• Friday, November 24, 2017

Egypt considers BANNING women from wearing the niqab veil after MP argues it is a JEWISH tradition a

Discussion in 'Members Club' started by Maarkhoor, Mar 17, 2016.

  1. Maarkhoor

    Maarkhoor SENIOR MEMBER

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    Egyptian lawmakers are set to vote on banning women from wearing a full-face Islamic veil, local media reports.

    Parliament is drafting a law which would prohibit women from wearing a niqab in public places and government institutions.

    It follows a ban at Egypt's premier public university in the capital Cairo, which banned lecturers from wearing the niqab in October.

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    Ban: Egyptian Parliament is drafting a law which would prohibit women from wearing a niqab - a full-face Islamic veil - in public places and government institutions (stock image)

    Member of Parliament Amna Nosseir, also a professor of comparative jurisprudence, said the full-face veil is neither an Islamic tradition, not required in the Quran, the Independent reports.

    Dr. Nosseir, a former dean of Al-Azhar University and a member of Egypt's Supreme Council for Islamic Affairs, said the niqab is a a Jewish tradition, not Muslim.
    Dr. Nosseir added that while the Quran calls for modest clothing and for women to cover their hair, the holy book of Islam does not ask women to cover their faces.


    The vast majority of Egyptian Muslim women wear a form of veil that covers the hair but leaves the face uncovered.

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    Not required: Egyptian MP Dr. Amna Nosseir (not pictured) argued for the ban, as the niqab is a a Jewish tradition, not Muslim, and that its use is not called for in the Quran

    However the number of women wearing the full niqab veil has increased dramatically in the past 10-20 years.

    In the wake of the increase in niqab wearers, Egypt has imposed a series of restrictions on wearing full-face veil in public.

    In October last year, Cairo University banned all female staff from wearing the full face veil, as it led to 'poor communication' in lectures.



    The niqab had become especially problematic in language courses, where it hindered student-teacher communications, producing low grades and graduates incapable of enunciation, Gaber Nassar, head of Cairo University, said at the time.


    During the national election in October last year, women wearing niqab were told they needed to remove the full Islamic veil if they wished to vote, in order for them to be identified.

    Egypt considers BANNING women from wearing the niqab veil | Daily Mail Online
     
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  2. Maarkhoor

    Maarkhoor SENIOR MEMBER

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    @haviZsultan @Moonlight @Irfan Baloch @Zarvan @Spring Onion

    @The Eagle @Tipu7 @Zibago @WAJsal @Akheilos

    Jewish Family
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    Jewish Women in Israel
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    Haredi burqa sect
    The Haredi burqa sect (Hebrew: נשות השָאלִים Nešót HaŠälím, meaning "Shal(-wearing) Women"), is a religious group, primarily concentrated in Israel, in which ultra-Orthodox Jewish (Haredi) women claim that modesty calls for aburqa-style covering of the entire body, a shal (plural shalim, English shawl), including a veil covering the face. The garment, which looks more like a niqabthan a burqa, is also called frumka, a play of the word frum (Yiddish for devout) and burqa. The group, which was estimated to number around 100 in 2008 and several hundred in 2011, is concentrated in the town of Beit Shemesh.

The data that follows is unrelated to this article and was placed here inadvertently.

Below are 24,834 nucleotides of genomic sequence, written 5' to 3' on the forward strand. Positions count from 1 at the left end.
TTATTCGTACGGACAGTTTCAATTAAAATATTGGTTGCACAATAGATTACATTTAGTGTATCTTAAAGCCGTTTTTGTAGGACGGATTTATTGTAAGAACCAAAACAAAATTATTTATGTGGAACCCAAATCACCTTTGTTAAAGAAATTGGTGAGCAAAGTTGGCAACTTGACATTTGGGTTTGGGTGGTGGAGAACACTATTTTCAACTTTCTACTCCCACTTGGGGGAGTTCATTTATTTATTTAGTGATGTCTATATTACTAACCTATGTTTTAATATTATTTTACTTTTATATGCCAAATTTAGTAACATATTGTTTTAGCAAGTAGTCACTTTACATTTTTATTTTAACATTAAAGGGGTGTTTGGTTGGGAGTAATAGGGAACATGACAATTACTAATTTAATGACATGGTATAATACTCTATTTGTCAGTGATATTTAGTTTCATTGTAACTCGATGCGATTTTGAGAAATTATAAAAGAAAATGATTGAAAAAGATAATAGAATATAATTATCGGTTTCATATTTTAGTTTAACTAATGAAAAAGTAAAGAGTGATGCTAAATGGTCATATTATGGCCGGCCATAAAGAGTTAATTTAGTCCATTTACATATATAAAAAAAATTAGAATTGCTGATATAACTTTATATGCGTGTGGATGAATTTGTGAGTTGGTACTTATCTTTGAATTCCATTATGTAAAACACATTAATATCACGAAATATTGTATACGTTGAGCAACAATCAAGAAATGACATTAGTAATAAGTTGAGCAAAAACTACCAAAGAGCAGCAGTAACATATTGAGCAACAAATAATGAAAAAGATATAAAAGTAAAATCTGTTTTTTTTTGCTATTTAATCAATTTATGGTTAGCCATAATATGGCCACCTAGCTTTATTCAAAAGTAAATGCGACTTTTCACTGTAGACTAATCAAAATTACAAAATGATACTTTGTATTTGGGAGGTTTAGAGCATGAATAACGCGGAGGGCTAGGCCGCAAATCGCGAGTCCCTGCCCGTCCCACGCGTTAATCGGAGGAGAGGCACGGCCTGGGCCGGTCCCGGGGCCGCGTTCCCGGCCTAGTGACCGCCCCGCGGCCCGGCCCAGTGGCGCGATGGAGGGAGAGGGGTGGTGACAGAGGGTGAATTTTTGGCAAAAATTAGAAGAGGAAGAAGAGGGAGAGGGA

The issue has proven controversial in Haredi circles, with vocal condemnation of the face covering veil by some Haredi organizations, including Edah HaChareidis.

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    Haredi burqa sect - Wikipedia, the free encyclopedia

    Christian headcovering
    Christian headcovering is the veiling of the head by women in a variety of Christian traditions. Some cover only in public worship,[1] while others believe they should cover their heads all the time.[2] The Biblical basis for headcoverings is found in 1 Corinthians 11:2–16.[3] Though head covering was practiced by most Christian women up until the 20th century,[4] it is now a minority practice among contemporary Christians in the West.
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    Christian headcovering - Wikipedia, the free encyclopedia
     
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  3. Tipu7

    Tipu7 SENIOR MEMBER

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    Judaism, Christianity and Islam all are part of same category of religion and part of same spiritual entity distinguished by Timelines. No wonder they share A LOT of common teachings and traditions.
     
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  4. Maarkhoor

    Maarkhoor SENIOR MEMBER

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    Then why only Muslim labelled with this and criticize by west.

    Ghoonghat
    Ghoonghat (ghunghat, ghunghta, laaj, chunni, jhund or Odhni) is a veil or headscarfworn by some married Hindu, Jain and Sikh women to cover their head, and often their face. Generally aanchal or pallu the loose end of a sari is pulled over the head and face to act as a ghunghat. A dupatta (long scarf) is also commonly used as a ghungat. Today, facial veiling by Hindu women as part of everyday attire is now mostly limited to Hindi-speaking areas of India.